Great spectrum squeeze: OFCOM’s 700MHz handover and key reaction from broadcast, PMSE sectors
There will probably be a spectrum debate until a rump of defiant broadcasters is forced to reenact the Alamo. Looking at their battle with the mobile broadband industry, broadcasters are fighting a foe like a Tesco with its huge land bank. Space (and banked spectrum) represents an opportunity to develop many years hence.
We have seen the Pascal Lamy, RSPG and CEBT reports on spectrum management in quick succession, and then OFCOM CEO ED Richards announced recently “a crucial next step in the development of the UK’s communications infrastructure” — specifically the handover of the 700 MHz band for mobile broadband use from 2022, and possibly from 2020.
To ascertain how issues around the OFCOM plan might play out, SVG Europe spoke to the EBU, Digital UK, and to Sennheiser — for a vital take from the PMSE community.
Growth in mobile data was close to zero
Simon Fell, director of technology and innovation at the EBU, and Darko Ratkaj, the EBU spectrum expert, agreed that the recent OFCOM statement held no surprises.
“The work we did with Lamy was to say we did not think any broadcaster could abandon 700 MHz any earlier than 2020,” said Fell. “Some have gone early but where 700 MHZ is not much used. The majority of big users may push for the later date, and we know in some countries that will be hard to achieve. But in the UK it is in keeping with what they are planning to do anyway.”
OFCOM does talk about the possible release of valued spectrum from other frequencies, coupled to the questionable estimate that the volume of mobile data will jump 45 times by the time 700MHz changes hands. “Those are just predictions,” said Ratkaj. “Recently published figures from the telecommunication authority of Singapore show that for the last year the growth in mobile data was close to zero. Mobile data will grow, but 80-90% of it will be over WiFi. When it comes to cellular there are no reliable predictions that would confirm any figure by 2030.” Fell liked the land bank analogy. “That is their general ambition,” he said. “For us it is about trying to get the recognition amongst the regulators that broadcasting has got a valuable service offering in that space. If there is anything that has come out of the reports by RSPG and Lamy it is that broadcasting has a role to play below 700 MHz. That is a very important recognition this year.”
Surely broadcasters can use new technology to get more from whatever spectrum they retain?
“Indeed DVB-T2 and HEVC will bring about huge efficiency gains, as will other technologies in research. But at the same time we have an increased demand because of the move to universal HD,” said Ratkaj. “We don’t see a reduction in spectrum demand for DTT, so effectively the constraint for DTT development will be the available spectrum.”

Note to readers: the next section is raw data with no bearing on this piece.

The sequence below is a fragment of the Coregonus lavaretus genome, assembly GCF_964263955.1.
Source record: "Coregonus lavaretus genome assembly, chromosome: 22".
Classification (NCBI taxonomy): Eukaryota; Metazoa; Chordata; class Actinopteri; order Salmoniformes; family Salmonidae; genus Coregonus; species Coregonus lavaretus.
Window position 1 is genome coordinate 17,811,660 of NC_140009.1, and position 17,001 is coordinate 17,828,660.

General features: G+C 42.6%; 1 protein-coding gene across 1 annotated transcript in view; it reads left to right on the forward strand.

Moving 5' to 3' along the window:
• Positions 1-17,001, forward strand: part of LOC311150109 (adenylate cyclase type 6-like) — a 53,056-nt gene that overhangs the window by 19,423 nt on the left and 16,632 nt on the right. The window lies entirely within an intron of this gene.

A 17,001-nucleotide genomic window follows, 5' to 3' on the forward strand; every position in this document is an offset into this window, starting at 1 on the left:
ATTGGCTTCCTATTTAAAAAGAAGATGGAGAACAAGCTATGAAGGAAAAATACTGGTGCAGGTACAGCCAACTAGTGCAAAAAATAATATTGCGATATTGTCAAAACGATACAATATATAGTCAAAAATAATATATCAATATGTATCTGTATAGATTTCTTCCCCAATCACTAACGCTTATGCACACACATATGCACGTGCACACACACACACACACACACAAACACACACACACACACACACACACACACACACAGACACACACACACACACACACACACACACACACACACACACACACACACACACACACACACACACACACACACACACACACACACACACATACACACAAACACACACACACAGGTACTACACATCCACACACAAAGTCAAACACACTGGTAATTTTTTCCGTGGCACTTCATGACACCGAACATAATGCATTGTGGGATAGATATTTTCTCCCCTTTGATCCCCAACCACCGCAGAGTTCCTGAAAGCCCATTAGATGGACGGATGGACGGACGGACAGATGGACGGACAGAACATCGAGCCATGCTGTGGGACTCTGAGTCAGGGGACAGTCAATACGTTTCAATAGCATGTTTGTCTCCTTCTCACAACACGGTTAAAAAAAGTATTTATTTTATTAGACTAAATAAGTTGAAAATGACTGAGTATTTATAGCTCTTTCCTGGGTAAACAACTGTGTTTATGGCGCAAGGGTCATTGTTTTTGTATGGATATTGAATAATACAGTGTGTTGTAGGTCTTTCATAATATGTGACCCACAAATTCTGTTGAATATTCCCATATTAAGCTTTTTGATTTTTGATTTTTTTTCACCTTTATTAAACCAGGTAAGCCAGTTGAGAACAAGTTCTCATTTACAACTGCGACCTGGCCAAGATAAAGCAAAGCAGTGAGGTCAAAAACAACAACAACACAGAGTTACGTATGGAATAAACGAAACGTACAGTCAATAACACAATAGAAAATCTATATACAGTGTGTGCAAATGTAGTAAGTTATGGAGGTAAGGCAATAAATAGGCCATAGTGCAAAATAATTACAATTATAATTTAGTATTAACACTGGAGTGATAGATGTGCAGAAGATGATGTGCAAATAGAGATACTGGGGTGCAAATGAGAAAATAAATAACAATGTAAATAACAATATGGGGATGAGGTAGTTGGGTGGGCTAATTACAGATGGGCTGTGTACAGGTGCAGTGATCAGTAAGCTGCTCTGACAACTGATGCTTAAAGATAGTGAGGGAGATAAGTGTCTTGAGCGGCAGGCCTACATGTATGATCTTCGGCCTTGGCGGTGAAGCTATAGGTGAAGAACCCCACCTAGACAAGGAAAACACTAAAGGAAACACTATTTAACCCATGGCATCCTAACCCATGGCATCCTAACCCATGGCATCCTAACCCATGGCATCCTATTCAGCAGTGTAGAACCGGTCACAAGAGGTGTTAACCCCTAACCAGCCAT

Could the coming of UHD TV services mean the culling of the multiple repeat and shopping channels?
“They make money for somebody somewhere,” said Fell. “The broadcasters think about their own needs and there is little thought about the platform. But in terms of the overall mix of channels to the public no one really does that apart from perhaps Freeview and Freesat.
“Demand will naturally outstrip channels that don’t have any value any more, and other services will spring up to fill that gap. There will be no shortage of demand for TV spectrum, and it is difficult at the moment to see a quality (UHD) service supplanting some of the others whilst they’ve still got a marketplace,” he added.
The issue of compensation for broadcasters forced to re-engineer for migrating to 600 MHz is a live one.
“In the High Level Group output documents that Lamy published you can find an appendix on a transition roadmap which both the broadcast and mobile industry worked on,” said Fell. “It features a really practical guideline on how to take the technology in a country from one type of service to another. And it covers the transition time of the processes you have to go through, like alerting the public.
“Lamy also reflected that due compensation should be considered for broadcasters, but that is down to the country where the work is happening,” he added.
OFCOM has talked about paying for the project to analyse the costs, and has recognised some compensation might be due without discussing the how element.
“What also became clear in the High Level Group discussions was that change would be regulator driven. If it was led by the market it would lead us into a mess, and it would take a much longer time,” said Ratkaj. “So if the regulators want to harmonize release by 2020/22 they ought to somehow help the process.
“It is for each country to implement an adequate and appropriate mechanism in their own market. It has to be a political decision and the money has to be found, but how you implement that per market is a very complicated legal situation.”
A very well defined decision making process exists at the European level, starting with the spectrum committee chaired by the EC and populated by the member states. Political decisions would be executed via the next radio spectrum policy program, which is negotiated within the Commission, the European Council, the Council of Ministers, and the European Parliament.
Ratkaj had an additional thought. “People might be interested in the aspect called free to air viewing because effectively what is happening is that part of the spectrum is being taken away from Freeview and being given to Pay Per View. Which ever way it is going to be implemented in the future, as mobile networks, this is hugely relevant – a regularity political decision to give more and more spectrum to the commercial opposition.”